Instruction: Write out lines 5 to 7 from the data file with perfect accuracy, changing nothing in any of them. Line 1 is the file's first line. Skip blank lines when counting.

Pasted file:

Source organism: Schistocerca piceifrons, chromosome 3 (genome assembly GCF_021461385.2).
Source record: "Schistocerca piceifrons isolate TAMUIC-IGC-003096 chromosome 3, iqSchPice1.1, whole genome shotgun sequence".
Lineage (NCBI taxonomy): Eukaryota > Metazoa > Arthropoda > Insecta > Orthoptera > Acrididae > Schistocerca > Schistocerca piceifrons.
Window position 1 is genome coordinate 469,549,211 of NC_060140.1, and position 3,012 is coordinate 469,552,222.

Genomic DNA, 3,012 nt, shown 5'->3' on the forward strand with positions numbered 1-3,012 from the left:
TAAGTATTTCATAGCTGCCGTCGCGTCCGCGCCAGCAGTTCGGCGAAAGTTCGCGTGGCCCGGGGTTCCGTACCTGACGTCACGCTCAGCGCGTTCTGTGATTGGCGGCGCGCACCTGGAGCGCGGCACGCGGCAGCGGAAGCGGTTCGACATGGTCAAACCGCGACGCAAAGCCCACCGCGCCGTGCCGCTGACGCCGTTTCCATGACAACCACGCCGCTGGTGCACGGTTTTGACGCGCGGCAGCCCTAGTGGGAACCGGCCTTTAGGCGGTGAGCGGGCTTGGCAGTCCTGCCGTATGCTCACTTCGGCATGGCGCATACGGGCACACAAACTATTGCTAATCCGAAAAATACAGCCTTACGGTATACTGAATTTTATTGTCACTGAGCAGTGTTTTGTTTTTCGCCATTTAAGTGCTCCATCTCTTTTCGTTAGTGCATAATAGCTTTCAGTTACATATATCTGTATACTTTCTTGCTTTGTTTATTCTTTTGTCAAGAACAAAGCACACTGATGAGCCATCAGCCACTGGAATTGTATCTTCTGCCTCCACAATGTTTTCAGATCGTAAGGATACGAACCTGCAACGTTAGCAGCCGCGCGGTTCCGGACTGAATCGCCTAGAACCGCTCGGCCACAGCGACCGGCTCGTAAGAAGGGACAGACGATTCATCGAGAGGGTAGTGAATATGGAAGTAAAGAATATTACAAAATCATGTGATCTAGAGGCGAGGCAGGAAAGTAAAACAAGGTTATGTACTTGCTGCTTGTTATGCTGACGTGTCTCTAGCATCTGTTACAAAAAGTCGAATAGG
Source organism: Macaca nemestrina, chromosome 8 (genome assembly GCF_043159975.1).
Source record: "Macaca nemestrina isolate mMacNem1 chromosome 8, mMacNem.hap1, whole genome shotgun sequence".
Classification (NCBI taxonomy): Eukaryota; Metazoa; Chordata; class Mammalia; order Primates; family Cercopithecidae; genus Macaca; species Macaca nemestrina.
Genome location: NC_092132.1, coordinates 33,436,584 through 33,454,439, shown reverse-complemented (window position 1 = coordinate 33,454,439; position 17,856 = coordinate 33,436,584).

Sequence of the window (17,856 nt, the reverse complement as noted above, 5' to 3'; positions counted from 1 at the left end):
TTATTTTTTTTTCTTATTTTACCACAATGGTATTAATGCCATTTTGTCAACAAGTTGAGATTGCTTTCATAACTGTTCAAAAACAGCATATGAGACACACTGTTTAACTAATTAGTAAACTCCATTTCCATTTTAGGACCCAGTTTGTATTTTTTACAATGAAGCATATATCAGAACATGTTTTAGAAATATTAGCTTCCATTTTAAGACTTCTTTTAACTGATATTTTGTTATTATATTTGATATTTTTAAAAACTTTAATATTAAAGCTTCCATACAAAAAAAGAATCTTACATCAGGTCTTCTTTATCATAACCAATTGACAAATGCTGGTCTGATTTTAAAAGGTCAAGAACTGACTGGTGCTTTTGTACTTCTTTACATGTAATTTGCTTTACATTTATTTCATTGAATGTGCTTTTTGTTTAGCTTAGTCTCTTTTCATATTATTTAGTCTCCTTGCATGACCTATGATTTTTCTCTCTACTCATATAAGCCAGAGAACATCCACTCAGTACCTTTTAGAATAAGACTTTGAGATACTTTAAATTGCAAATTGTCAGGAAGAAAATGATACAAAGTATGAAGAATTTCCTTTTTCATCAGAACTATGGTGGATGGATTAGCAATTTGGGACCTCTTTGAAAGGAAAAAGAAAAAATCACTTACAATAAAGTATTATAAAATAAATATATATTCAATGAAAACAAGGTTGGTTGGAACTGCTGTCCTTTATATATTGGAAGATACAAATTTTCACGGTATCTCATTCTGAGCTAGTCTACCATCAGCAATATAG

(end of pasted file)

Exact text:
Genomic DNA, 3,012 nt, shown 5'->3' on the forward strand with positions numbered 1-3,012 from the left:
TAAGTATTTCATAGCTGCCGTCGCGTCCGCGCCAGCAGTTCGGCGAAAGTTCGCGTGGCCCGGGGTTCCGTACCTGACGTCACGCTCAGCGCGTTCTGTGATTGGCGGCGCGCACCTGGAGCGCGGCACGCGGCAGCGGAAGCGGTTCGACATGGTCAAACCGCGACGCAAAGCCCACCGCGCCGTGCCGCTGACGCCGTTTCCATGACAACCACGCCGCTGGTGCACGGTTTTGACGCGCGGCAGCCCTAGTGGGAACCGGCCTTTAGGCGGTGAGCGGGCTTGGCAGTCCTGCCGTATGCTCACTTCGGCATGGCGCATACGGGCACACAAACTATTGCTAATCCGAAAAATACAGCCTTACGGTATACTGAATTTTATTGTCACTGAGCAGTGTTTTGTTTTTCGCCATTTAAGTGCTCCATCTCTTTTCGTTAGTGCATAATAGCTTTCAGTTACATATATCTGTATACTTTCTTGCTTTGTTTATTCTTTTGTCAAGAACAAAGCACACTGATGAGCCATCAGCCACTGGAATTGTATCTTCTGCCTCCACAATGTTTTCAGATCGTAAGGATACGAACCTGCAACGTTAGCAGCCGCGCGGTTCCGGACTGAATCGCCTAGAACCGCTCGGCCACAGCGACCGGCTCGTAAGAAGGGACAGACGATTCATCGAGAGGGTAGTGAATATGGAAGTAAAGAATATTACAAAATCATGTGATCTAGAGGCGAGGCAGGAAAGTAAAACAAGGTTATGTACTTGCTGCTTGTTATGCTGACGTGTCTCTAGCATCTGTTACAAAAAGTCGAATAGG
Source organism: Macaca nemestrina, chromosome 8 (genome assembly GCF_043159975.1).